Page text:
You get up, you get down and you try it again

Little by little, I am completing the 100 bread recipes on Pains du Monde à Faire Soi-Même, which I bought at a really good price about six months ago. So far 93% of the recipes I tried worked fine -so much so that I keep repeating them (Split Tin, small milk loaves and Anadama are my favourite so far).

But about a month ago I tried something more challenging: a rustic country bread, which involves preparing my own sourdough. I started one day and fed the leaven (homemade yeast) frequently as recommended in the recipe. It didn’t seem active at all, but I kept going, after all, I was expecting it to behave differently than bread made with dry yeast. The result was a total failure. Of all the loaves I baked so far, this was the only one we didn’t finish eating. It was as dense as lead, somewhat raw in the middle and very sour.

Shortly after this failed attempt, I received an offer from Amazon to get the Kindle edition of Tartine Bread for a dollar or so. I prefer my cook books in that vintage media called paper, but I decided to give it a go to have a reference. Upon reading it and seeing how detailed the instructions for a homemade leaven were, I took advantage of the holidays to try making my leaven again.

From the beginning, I could see the difference between recipes. After the first feeding, the starter was already bubbly. When it came time to work the dough it looked very much like the pictures on the book (or as much as I could make out from the 5-inch screen); and this morning, I baked it.

A recently baked bread resting on a cutting board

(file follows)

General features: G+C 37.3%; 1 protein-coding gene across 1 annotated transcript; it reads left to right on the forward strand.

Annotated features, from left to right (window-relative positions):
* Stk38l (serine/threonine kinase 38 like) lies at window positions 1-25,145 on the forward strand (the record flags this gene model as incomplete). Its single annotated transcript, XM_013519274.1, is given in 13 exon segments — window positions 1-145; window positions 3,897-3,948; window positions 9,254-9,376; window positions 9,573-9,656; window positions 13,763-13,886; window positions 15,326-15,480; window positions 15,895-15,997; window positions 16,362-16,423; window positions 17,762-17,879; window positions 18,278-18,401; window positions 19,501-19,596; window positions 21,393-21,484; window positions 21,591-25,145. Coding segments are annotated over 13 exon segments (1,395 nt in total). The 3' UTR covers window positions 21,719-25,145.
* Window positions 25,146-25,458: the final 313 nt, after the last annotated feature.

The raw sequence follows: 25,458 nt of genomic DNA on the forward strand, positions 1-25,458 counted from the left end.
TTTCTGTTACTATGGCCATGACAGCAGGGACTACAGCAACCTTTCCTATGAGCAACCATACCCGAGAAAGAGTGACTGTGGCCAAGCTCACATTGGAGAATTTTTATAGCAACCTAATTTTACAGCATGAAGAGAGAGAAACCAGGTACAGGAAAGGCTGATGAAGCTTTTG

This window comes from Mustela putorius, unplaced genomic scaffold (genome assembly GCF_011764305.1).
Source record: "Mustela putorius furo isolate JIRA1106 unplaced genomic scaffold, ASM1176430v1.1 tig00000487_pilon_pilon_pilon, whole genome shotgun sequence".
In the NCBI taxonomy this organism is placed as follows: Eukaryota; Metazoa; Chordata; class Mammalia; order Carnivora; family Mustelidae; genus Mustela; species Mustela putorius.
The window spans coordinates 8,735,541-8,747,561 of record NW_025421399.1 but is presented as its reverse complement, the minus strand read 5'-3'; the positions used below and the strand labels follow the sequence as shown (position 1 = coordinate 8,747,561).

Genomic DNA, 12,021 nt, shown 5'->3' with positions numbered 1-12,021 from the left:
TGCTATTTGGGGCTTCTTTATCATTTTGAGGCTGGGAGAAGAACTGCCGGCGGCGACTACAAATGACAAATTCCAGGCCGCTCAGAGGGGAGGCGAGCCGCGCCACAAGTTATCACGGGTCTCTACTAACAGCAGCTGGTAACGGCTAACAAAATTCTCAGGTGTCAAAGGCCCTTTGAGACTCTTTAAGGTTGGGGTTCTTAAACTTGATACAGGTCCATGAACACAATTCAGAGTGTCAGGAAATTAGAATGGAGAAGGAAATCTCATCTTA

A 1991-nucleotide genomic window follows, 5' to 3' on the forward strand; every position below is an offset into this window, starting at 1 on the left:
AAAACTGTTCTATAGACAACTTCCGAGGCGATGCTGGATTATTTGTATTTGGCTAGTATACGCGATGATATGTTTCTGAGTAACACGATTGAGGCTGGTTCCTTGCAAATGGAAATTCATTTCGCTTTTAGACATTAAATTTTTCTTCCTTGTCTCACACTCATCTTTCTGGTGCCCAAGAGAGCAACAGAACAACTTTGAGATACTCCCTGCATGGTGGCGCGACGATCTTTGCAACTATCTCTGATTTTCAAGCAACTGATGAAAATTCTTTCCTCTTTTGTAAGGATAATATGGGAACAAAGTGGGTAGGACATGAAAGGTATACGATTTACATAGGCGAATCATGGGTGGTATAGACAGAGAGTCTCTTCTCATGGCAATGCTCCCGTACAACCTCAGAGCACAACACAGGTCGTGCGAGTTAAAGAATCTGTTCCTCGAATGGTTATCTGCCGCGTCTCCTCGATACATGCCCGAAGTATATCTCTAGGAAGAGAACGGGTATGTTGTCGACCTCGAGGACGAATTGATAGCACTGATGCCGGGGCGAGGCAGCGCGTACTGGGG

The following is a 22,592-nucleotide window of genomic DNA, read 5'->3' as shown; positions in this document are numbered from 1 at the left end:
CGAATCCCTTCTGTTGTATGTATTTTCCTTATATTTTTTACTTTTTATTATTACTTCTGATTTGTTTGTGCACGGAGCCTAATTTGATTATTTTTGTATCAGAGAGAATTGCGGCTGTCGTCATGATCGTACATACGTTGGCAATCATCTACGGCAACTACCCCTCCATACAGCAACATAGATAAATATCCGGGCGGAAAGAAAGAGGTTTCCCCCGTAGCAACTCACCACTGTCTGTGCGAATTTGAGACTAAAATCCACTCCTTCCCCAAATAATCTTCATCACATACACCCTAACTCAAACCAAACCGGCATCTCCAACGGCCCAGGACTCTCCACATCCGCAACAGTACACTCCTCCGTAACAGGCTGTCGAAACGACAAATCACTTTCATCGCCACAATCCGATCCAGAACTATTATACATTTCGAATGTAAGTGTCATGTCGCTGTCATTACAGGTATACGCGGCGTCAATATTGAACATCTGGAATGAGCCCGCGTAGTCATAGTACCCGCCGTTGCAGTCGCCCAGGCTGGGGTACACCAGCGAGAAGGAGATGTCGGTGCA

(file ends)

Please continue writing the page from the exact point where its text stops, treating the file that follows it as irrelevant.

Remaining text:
The final bread, before the world fell apart

It still looked a bit like the pictures from the book, except that I did not bake it using a Dutch oven, but rather a pizza stone (I know the instructions mention the Dutch oven, but I want to make sure I get the leaven right before investing in new gadgets). I put it to rest then snapped the picture above.

Right after that, I went to turn it around and knock on it to check for the hollow sound to make sure it was ready, but one of my fingers went right through the crust into a huge air bubble. I started looking for more big bubbles and found three more. I knew this was not good, even though the bread had risen.

When I cut it open, again the dough seemed very dense and raw in some parts. Moreover, the flour did not seem to be fully integrated to the dough, so besides huge air bubbles, I had flour bubbles.

I did not want to waste all this work, so I tried the bread, but it was awful. The previous one was bad, but we ate good part of it. Looking back I appreciate the effort we made to eat it; although this time, I accepted defeat and threw it out. Luckily, there is a new artisan baker just around the corner from my house and yesterday I had bought a delicious Khorasan bread. New Year’s breakfast was saved!

To wrap up, I still have the leaven and I’ll keep feeding it daily and see how it goes. I guess it will take a lot more practice before I nail a bread made with it.

You get up, you get down and you try it again

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